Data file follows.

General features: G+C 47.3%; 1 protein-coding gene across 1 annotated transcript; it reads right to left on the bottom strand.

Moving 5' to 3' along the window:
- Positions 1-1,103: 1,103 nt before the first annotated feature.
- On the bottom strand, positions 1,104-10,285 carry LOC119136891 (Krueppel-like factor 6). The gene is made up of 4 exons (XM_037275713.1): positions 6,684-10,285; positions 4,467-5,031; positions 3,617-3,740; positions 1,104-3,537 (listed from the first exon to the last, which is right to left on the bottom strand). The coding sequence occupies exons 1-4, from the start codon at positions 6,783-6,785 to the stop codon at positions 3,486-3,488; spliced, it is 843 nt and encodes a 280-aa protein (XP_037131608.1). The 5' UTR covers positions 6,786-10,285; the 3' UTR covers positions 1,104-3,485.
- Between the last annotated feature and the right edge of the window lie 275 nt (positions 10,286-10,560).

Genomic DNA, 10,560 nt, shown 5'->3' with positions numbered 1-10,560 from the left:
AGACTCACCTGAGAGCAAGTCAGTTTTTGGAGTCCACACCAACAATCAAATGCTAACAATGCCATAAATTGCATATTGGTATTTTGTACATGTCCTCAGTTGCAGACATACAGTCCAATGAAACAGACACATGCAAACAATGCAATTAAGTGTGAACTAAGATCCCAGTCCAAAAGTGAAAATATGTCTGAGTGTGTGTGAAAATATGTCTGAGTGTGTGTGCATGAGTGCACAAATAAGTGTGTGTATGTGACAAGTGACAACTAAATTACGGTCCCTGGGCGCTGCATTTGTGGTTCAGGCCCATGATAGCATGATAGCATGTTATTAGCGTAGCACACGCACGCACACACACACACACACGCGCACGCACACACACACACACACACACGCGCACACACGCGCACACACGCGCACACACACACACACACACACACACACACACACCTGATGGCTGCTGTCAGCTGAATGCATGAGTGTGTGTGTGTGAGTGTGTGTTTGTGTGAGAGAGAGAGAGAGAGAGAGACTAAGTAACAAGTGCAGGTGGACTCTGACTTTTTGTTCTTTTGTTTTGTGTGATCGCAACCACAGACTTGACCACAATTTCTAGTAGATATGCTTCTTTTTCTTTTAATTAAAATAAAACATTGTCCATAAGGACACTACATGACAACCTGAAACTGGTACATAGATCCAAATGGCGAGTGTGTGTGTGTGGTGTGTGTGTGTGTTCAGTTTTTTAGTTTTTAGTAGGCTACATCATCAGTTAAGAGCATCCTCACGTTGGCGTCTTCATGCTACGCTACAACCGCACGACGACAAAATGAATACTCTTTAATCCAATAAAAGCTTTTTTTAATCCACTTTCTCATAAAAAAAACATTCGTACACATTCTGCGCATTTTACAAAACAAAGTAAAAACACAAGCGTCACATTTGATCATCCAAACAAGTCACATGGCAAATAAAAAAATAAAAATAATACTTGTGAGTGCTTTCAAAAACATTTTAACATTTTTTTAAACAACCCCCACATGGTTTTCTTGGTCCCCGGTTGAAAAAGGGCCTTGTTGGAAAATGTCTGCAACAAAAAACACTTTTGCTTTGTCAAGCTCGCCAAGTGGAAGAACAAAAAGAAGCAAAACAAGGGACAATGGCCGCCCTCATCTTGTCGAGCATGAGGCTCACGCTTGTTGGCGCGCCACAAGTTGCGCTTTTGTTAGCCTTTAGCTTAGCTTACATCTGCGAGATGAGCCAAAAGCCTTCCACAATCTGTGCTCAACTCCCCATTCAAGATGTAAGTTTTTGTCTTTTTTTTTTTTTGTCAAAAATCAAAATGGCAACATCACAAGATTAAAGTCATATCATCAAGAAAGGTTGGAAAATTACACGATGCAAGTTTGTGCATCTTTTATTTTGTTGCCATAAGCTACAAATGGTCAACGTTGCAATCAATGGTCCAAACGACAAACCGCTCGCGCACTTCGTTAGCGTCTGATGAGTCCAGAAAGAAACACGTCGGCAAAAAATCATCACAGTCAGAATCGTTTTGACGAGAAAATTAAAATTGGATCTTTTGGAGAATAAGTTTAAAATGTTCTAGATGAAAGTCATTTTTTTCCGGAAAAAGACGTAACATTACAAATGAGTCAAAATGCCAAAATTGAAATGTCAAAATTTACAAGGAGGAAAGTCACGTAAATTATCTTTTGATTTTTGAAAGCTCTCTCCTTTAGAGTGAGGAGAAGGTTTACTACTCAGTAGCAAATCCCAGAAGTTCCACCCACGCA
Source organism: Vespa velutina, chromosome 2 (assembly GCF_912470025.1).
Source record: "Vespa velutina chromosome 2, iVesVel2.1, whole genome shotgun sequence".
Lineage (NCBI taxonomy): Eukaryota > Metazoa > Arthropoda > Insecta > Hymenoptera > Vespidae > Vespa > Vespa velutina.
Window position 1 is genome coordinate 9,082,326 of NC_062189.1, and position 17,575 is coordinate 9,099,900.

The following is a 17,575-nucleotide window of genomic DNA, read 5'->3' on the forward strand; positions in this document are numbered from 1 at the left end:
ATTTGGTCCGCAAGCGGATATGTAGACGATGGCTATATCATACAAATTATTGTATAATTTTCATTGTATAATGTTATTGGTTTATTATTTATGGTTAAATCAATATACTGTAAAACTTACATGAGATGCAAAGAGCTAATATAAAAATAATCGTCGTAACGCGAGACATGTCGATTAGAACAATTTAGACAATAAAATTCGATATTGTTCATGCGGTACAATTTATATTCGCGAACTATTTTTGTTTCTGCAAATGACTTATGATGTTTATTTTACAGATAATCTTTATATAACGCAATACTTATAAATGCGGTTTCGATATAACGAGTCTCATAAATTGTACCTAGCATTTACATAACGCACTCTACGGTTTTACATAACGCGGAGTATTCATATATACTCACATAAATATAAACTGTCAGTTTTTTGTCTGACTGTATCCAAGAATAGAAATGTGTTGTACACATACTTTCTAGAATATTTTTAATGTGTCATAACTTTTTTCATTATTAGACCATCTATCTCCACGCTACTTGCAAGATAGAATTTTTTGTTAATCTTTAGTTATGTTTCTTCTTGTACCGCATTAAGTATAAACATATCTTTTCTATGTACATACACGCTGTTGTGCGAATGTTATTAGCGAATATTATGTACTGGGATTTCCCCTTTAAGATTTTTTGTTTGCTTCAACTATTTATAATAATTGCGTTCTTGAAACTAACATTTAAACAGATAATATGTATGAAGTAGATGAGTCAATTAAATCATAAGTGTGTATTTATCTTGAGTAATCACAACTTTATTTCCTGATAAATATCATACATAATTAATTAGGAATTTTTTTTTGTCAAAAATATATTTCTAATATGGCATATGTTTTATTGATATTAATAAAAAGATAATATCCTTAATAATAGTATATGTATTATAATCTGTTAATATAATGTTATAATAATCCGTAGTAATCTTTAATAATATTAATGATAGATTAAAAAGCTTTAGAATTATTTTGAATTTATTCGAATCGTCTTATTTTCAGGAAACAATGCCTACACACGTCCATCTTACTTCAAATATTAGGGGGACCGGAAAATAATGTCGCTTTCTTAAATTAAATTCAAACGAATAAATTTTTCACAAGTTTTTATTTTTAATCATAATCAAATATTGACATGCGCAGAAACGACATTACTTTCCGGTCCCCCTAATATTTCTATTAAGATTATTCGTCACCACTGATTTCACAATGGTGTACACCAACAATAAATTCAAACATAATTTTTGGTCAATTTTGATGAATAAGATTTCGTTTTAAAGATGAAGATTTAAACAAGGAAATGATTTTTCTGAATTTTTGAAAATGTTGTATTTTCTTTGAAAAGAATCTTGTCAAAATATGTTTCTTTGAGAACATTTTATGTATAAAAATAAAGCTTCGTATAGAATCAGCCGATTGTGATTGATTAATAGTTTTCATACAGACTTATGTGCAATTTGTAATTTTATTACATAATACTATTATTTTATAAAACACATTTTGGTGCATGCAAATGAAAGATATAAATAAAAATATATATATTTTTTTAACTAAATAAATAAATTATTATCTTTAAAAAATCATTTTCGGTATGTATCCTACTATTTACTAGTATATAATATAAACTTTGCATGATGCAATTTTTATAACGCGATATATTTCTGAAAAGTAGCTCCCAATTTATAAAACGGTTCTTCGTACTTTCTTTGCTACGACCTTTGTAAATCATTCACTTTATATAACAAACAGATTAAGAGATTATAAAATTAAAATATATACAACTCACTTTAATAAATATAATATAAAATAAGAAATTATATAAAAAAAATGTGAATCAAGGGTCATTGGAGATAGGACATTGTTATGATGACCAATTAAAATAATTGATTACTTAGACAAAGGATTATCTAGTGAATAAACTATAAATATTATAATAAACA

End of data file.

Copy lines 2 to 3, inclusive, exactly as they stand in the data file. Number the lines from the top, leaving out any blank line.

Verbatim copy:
Moving 5' to 3' along the window:
- Positions 1-1,103: 1,103 nt before the first annotated feature.